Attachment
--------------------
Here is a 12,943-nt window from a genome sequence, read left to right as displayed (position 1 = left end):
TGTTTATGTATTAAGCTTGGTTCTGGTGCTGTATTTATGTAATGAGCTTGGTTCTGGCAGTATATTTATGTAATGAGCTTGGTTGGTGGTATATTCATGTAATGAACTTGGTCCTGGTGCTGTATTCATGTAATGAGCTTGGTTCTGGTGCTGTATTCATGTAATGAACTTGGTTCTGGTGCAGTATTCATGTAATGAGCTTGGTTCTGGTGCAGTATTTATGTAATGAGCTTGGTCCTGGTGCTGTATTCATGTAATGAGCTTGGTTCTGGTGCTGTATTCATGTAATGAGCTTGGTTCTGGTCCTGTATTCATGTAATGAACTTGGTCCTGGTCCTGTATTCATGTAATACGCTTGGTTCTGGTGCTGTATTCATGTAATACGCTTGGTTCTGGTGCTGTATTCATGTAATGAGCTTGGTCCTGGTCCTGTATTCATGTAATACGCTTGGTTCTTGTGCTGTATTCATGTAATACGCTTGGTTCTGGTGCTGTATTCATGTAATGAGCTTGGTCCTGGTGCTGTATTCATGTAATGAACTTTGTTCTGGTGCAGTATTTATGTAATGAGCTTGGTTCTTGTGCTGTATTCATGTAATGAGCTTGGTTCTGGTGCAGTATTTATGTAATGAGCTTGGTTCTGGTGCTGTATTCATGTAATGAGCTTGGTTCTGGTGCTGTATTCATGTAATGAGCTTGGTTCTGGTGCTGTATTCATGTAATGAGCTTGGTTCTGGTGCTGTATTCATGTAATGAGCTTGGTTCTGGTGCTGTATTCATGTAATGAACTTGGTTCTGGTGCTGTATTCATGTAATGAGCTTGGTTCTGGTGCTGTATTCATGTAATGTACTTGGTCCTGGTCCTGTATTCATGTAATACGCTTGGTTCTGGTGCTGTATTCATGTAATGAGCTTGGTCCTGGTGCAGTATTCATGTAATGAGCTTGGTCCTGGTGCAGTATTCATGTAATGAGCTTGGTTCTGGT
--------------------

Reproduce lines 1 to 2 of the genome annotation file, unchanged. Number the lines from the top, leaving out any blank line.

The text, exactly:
Here is a 12,943-nt window from a genome sequence, read left to right as displayed (position 1 = left end):
TGTTTATGTATTAAGCTTGGTTCTGGTGCTGTATTTATGTAATGAGCTTGGTTCTGGCAGTATATTTATGTAATGAGCTTGGTTGGTGGTATATTCATGTAATGAACTTGGTCCTGGTGCTGTATTCATGTAATGAGCTTGGTTCTGGTGCTGTATTCATGTAATGAACTTGGTTCTGGTGCAGTATTCATGTAATGAGCTTGGTTCTGGTGCAGTATTTATGTAATGAGCTTGGTCCTGGTGCTGTATTCATGTAATGAGCTTGGTTCTGGTGCTGTATTCATGTAATGAGCTTGGTTCTGGTCCTGTATTCATGTAATGAACTTGGTCCTGGTCCTGTATTCATGTAATACGCTTGGTTCTGGTGCTGTATTCATGTAATACGCTTGGTTCTGGTGCTGTATTCATGTAATGAGCTTGGTCCTGGTCCTGTATTCATGTAATACGCTTGGTTCTTGTGCTGTATTCATGTAATACGCTTGGTTCTGGTGCTGTATTCATGTAATGAGCTTGGTCCTGGTGCTGTATTCATGTAATGAACTTTGTTCTGGTGCAGTATTTATGTAATGAGCTTGGTTCTTGTGCTGTATTCATGTAATGAGCTTGGTTCTGGTGCAGTATTTATGTAATGAGCTTGGTTCTGGTGCTGTATTCATGTAATGAGCTTGGTTCTGGTGCTGTATTCATGTAATGAGCTTGGTTCTGGTGCTGTATTCATGTAATGAGCTTGGTTCTGGTGCTGTATTCATGTAATGAGCTTGGTTCTGGTGCTGTATTCATGTAATGAACTTGGTTCTGGTGCTGTATTCATGTAATGAGCTTGGTTCTGGTGCTGTATTCATGTAATGTACTTGGTCCTGGTCCTGTATTCATGTAATACGCTTGGTTCTGGTGCTGTATTCATGTAATGAGCTTGGTCCTGGTGCAGTATTCATGTAATGAGCTTGGTCCTGGTGCAGTATTCATGTAATGAGCTTGGTTCTGGT